Mourners approach the site through a pavement made of Portland stone slabs. The structure is modest: low volumes and elongated shapes.5 Following the supreme rule of modernity, apart from the chapel which is gently pitched, the building has flat roofs. The light buff bricks were handmade in a York firm. Between the brick finished walls, and the roof are string courses of Portland stone.6 The plan shows the highly efficient management of mourners; it is important that they do not witness other funerals (and feel like the funeral is part of a production line), while also not bumping into each other. Users of the space access the chapels through the Main Entrance, which has a decorated doorway with light blue tiles. Before services, family members gather at the Waiting Room, which opens from the Entrance Hall. The crematorium has two chapels, the more significant White Rose Chapel with approximately 75-100 seating spaces. Furthermore, the more moderate Ebor Chapel which has a capacity of 25.7
The interior palette, like the exterior, is neutral. In common with other buildings by the City Architect’s Department, everything is carefully designed, including the furniture.
Within the White Rose Chapel, rows of handmade oak pews offer comfort for mourners. The room is centred around the wooden catafalque. Above, there are two leather panel decorations carefully designed by the architects to blend into the space without attracting too much attention. The chapel walls are covered with Australian walnut strips apart from the window wall. While the three windows let the natural light inside the space, visitors can overlook a small pond in the fenced courtyard. Above the door, through the mourners exit, is an abstract tile decoration with pastel shades.
Within the cremation room, there is a gas-operated twin-chamber furnace. Fans are placed at the far end of the building to provide fresh air. Next to the furnace and the chimney, there is a small walled court with service rooms around. At the corner of the building, a Book of Remembrance Room invites mourners to commemorate the lives of their loved ones.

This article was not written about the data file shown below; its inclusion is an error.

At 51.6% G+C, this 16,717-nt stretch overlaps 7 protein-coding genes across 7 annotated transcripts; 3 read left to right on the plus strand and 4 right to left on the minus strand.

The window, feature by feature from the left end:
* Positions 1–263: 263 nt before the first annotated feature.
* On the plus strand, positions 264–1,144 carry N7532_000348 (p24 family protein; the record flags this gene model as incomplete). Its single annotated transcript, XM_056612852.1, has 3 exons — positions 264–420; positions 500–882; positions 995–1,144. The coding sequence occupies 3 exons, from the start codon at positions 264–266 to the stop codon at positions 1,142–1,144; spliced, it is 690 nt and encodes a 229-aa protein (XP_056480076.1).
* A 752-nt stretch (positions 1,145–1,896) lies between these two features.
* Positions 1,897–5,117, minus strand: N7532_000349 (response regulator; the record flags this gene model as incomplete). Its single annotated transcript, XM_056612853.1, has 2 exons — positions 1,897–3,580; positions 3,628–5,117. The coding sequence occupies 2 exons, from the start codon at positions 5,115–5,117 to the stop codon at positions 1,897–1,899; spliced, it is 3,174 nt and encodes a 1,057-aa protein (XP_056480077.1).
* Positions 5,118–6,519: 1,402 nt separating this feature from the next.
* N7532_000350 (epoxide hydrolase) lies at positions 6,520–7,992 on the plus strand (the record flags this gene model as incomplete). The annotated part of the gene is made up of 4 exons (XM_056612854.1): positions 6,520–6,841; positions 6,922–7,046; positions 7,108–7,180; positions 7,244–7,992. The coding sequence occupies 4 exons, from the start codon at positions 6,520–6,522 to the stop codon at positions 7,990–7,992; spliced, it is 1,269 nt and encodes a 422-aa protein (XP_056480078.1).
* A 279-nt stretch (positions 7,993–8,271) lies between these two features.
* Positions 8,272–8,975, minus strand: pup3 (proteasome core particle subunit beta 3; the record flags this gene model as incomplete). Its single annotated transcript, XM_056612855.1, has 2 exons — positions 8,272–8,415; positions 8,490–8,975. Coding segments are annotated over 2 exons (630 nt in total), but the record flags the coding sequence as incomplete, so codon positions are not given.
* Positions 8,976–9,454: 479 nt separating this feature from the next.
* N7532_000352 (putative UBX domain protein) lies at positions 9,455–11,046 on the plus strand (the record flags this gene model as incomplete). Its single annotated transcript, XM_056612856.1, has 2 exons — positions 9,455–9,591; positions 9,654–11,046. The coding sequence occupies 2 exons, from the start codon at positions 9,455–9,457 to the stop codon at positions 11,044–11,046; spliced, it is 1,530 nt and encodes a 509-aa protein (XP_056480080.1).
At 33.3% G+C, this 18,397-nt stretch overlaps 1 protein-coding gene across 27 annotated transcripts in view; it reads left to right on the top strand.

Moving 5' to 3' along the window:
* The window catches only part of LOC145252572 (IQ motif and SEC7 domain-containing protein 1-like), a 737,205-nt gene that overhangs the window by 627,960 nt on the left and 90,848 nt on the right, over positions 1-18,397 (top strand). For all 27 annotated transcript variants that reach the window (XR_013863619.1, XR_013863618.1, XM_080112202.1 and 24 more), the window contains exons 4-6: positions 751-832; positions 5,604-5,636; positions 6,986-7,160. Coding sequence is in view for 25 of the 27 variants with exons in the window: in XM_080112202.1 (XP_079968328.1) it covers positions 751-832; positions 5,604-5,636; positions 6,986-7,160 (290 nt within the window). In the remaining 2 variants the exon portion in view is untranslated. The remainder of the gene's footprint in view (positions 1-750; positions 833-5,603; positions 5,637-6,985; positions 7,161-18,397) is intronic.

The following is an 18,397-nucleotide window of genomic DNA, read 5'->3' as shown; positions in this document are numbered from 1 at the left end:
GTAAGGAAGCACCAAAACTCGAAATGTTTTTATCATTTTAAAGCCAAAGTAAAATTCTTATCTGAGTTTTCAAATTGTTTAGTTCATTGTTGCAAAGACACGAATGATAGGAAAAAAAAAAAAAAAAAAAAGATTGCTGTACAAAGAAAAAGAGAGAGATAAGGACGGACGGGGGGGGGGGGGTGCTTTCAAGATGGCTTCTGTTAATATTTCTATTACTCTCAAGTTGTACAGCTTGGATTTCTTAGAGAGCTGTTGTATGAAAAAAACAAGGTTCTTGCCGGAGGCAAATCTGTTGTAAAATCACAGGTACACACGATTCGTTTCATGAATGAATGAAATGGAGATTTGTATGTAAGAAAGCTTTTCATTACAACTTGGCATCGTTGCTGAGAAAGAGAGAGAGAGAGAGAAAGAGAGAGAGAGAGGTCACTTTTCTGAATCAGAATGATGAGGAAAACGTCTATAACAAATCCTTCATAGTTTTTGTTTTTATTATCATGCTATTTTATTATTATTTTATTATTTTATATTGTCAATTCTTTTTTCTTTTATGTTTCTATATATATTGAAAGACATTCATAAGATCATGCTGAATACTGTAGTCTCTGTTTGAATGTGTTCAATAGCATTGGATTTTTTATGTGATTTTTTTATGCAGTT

Since its opening, York Crematorium has gone through changes. In 2003, a new porte cochère was added to the building providing shelter from the weather conditions and signifying the main entrance of the building.8 Between 2011 and 2013, the building was modified to provide improved facilities. First, the roofs above the chapels were elevated. Then Ebor Chapel was doubled in size – sacrificing one bay of the colonnade – to host more extensive services, and a glass-walled Floral Remembrance Room was added opposite the Book of Remembrance Room. The bricks for the chapel’s extension were imported from Belgium for colour matching. However, the shade of the stones and the mortar are still slightly different from the original.9
The architecture of death, at least as Patrick Nuttgens would have it, can be beautiful. He praised the building in 1970, accordingly:
‘Since the building of Asplund’s crematorium in Stockholm, crematoria have seemed peculiarly tractable to modern architecture. Their functional programme lends itself to coherent massing and inspires a simple but evocative design… The crematorium is one of the most successful new buildings in or near the city.’10